Hello valued reader of this e-mail,
I hope you’ve had a wonderful week and I’m honored that you are still opening these newsletters.
One of the absolute highlights of writing this newsletter has been the responses and feedback that I get from people. If anything I say tickles your fancy, or if you just want to tell me a joke, shoot me a response 🙀.
Here’s my favorite Twitter thread I made this week.
The Ups and Downs of the Great Iceberg Illusion
One of life's most wholesome treasures are the serendipitous, side quest-like obsessions that throw a pleasant and effective wrench in our day to day routines.
My 8 year old nephew is a master of these.
My weekly Friday night visits with him are almost ceremoniously initiated with me asking him what his "fads" of the week were.
"Rock climbing," "RC cars," "Legos," "Stop-motion video production," "Watching these crazy guys on YouTube who make houses out of mud." The kid is constantly finding new things to pursue and he's consistently taking action. It's impressive.
For one, maybe two weeks at a time, he eats, sleeps, and breathes whatever the latest fad is. Then, like a passing season, he moves on and takes that same conquering mentality into his next subject.
Watching my nephew explore the world and what it has to offer has been entertaining, but it's also made me question my own approach to living.
When was the last time I had one of these obsessive, side quest-like fads?
When was the last time I dug deep on a subject unrelated to work or school? Or decided I wanted something and actually went out and pursued it? Sure, I found this whole writing habit a few months ago, but that's quickly becoming the norm for me. I've incorporated it into my long-term, day-to-day scheme and it’s routine now.
Thinking about this made me feel stagnant.
As a response, In the past few months I've pushed myself to pursue the more seemingly inefficient and impractical crusades that I find myself interested in: digital illustration and design, writing and sharing my thoughts publicly (even when I think that they're trash), reading harder and less applicable books. I even went out and bought watercolors the other night because...why not?
These new pursuits can be exciting, invigorating, and refreshing but all they do is merely scratch the surface. They give you a taste of the subject without any of the pain, hardship, discipline, or sacrifice that any good activity will require down the road.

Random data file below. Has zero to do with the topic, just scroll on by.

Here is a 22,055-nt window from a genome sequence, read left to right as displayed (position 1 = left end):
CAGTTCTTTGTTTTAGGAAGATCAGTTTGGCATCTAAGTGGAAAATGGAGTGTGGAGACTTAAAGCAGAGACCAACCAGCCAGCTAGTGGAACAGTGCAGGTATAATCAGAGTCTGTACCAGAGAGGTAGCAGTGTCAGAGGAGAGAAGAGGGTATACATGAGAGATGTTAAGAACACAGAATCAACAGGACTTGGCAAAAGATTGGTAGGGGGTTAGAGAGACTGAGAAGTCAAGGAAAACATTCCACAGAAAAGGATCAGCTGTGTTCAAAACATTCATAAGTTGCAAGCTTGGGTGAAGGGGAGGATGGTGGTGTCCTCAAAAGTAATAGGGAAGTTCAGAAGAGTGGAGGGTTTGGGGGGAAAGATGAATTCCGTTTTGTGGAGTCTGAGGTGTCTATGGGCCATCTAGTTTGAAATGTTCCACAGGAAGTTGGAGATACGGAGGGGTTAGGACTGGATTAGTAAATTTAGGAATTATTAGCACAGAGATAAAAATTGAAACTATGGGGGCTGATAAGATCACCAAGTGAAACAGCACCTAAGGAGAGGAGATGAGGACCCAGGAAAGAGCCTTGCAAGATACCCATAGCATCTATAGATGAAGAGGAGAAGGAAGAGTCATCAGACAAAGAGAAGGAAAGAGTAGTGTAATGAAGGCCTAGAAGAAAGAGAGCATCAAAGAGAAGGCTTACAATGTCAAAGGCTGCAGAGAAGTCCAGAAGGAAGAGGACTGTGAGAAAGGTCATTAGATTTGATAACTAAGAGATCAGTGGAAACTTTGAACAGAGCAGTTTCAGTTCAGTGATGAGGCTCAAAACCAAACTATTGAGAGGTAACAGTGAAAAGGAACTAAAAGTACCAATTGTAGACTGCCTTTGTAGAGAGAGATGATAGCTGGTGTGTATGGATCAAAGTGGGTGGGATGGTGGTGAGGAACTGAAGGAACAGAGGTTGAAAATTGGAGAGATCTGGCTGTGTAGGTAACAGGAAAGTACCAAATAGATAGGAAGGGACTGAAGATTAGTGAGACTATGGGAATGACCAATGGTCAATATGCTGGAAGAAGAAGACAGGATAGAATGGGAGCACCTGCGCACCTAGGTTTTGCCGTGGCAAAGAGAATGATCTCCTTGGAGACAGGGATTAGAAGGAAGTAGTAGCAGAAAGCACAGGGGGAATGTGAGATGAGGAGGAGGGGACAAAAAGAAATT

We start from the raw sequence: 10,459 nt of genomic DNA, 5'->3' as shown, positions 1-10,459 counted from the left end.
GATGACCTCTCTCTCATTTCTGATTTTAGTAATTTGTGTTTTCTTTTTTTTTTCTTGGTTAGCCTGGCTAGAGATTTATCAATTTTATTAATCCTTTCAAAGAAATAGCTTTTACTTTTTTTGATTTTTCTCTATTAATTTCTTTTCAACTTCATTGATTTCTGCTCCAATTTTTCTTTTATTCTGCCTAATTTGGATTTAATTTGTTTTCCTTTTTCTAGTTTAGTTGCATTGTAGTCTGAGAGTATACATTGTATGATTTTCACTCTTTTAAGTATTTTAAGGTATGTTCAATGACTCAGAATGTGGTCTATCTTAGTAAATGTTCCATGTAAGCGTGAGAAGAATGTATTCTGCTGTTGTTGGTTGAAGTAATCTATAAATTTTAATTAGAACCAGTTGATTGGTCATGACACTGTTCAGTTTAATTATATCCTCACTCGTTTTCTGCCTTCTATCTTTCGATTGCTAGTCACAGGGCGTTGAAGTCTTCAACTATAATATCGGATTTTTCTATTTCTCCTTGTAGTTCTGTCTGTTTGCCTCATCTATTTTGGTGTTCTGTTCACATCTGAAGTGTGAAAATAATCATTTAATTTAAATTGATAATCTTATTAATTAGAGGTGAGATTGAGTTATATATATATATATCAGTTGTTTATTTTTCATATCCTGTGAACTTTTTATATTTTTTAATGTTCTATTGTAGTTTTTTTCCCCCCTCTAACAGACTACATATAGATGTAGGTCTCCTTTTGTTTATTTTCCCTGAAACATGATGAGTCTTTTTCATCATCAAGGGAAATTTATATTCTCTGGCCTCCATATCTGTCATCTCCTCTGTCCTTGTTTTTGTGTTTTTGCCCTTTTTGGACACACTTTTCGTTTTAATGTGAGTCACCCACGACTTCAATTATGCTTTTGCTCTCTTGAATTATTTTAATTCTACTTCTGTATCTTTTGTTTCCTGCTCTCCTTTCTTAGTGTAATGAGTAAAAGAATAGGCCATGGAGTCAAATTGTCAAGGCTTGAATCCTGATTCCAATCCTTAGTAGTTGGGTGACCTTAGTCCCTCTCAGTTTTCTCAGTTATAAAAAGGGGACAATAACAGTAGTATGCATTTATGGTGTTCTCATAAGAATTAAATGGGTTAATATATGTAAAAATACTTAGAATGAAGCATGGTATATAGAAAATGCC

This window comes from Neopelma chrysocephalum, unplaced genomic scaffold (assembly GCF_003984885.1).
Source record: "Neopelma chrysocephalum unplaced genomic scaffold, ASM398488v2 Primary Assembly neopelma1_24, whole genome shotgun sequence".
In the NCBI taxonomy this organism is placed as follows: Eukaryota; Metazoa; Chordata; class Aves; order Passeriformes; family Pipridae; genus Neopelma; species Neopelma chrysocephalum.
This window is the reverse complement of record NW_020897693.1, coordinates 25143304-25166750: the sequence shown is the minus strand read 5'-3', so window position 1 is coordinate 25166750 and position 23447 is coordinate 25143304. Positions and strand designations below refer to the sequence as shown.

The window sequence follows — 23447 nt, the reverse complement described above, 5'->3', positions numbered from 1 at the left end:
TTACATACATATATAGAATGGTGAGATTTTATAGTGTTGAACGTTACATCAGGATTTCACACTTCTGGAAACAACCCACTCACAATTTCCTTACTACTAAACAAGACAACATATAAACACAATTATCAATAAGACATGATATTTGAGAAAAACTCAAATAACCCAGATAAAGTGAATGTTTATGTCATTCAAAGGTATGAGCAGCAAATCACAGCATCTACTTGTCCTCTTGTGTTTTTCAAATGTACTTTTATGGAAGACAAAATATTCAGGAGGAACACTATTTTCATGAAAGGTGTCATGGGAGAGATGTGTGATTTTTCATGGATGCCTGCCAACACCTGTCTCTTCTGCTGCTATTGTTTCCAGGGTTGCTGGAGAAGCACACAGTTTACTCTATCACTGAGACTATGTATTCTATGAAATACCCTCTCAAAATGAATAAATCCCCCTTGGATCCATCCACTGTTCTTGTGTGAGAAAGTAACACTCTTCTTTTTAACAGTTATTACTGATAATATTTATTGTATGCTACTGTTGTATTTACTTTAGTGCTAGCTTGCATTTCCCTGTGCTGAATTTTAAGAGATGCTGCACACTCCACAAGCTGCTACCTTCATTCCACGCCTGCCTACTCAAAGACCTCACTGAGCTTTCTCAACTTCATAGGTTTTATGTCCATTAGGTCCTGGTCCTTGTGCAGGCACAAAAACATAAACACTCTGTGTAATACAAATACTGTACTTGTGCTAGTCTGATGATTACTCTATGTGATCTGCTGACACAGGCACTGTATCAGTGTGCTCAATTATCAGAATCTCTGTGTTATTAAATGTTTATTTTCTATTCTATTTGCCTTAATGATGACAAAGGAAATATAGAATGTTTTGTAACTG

I liken these pursuits to the classic analogy of the iceberg.
The first couple weeks into the journey of a new subject are like the tip. It's visible, it's fulfilling, it's successful, and it's growth.
But shortly after that, it gets progressively harder. The rest of the iceberg is represented by discipline, sacrifice, failure, and hard work.
You may continue to grow, but it won't always be visible. You may continue to find success, but it may not be fulfilling. These are the "hard pills to swallow" of every subject and pursuit that nobody wants to acknowledge but must face at one time or another.
With all his fads, my nephew switches his pursuit right around this time and that's okay. He's 8 years old and the subjects that truly resonate with him cycle back into his repertoire every couple weeks or so. The important part is that he's going out and experiencing the world. He's figuring out what those subjects are - the ones he likes and the ones he doesn't.
In my experience, the depth of an iceberg typically has a negative connotation to it. The lessons learned from the Titanic tell us to be cautious of the Iceberg illusion. To not take what the eye can see as objective truth and reality, and to "beware" of the depth that subjects can produce.
I think this is a totally fair assumption and valuable lesson to learn. We shouldn't just mosey into commitments that we'll inevitably get bored of in 2 weeks. We need to be cautious of our interests and the time we devote to them.
But there's also another side to this story that this take misses.
While I was making the graphic for this essay, I was looking at several reference images of half submerged icebergs and I had a moment of appreciation. The submerged portion of the iceberg holds so much intricate detail and visual beauty that would have gone completely unnoticed if not explored past the initial glance of an eye.
In the exploration of a subject or a creative pursuit, the submerged half of the iceberg brings pain and discipline and what seems to be not a lot of good feelings. But those bad feelings are what produce authenticity, originality, creativity, and ambition in your work.
The tip of the iceberg is what’s seen by everyone. It's easy to replicate and understand. But the true exploration of a subject is done under water - in the intricate details and unexplored crevasses.
This week I did something cool and published my first design piece that I made for a product.
Flow State Coffee is a coffee that’s roasted and mixed with natural agents ( L-Thymine and raw Cacao) to produce all the caffeinated benefits of coffee without the anxiety jitters.
I whipped through my first bag of this and also gave my entire family their own bags for Christmas (positive responses all around). If your interested in checking it out, here’s a link with a discount code for 10% off (use code “GreenmanDesigns” if you run into any trouble).
Not trying to sell you all on some BS. I genuinely like the product and the owner.
But I mainly just wanted to show you guys the design 😋.
I hope you all have a wonderful week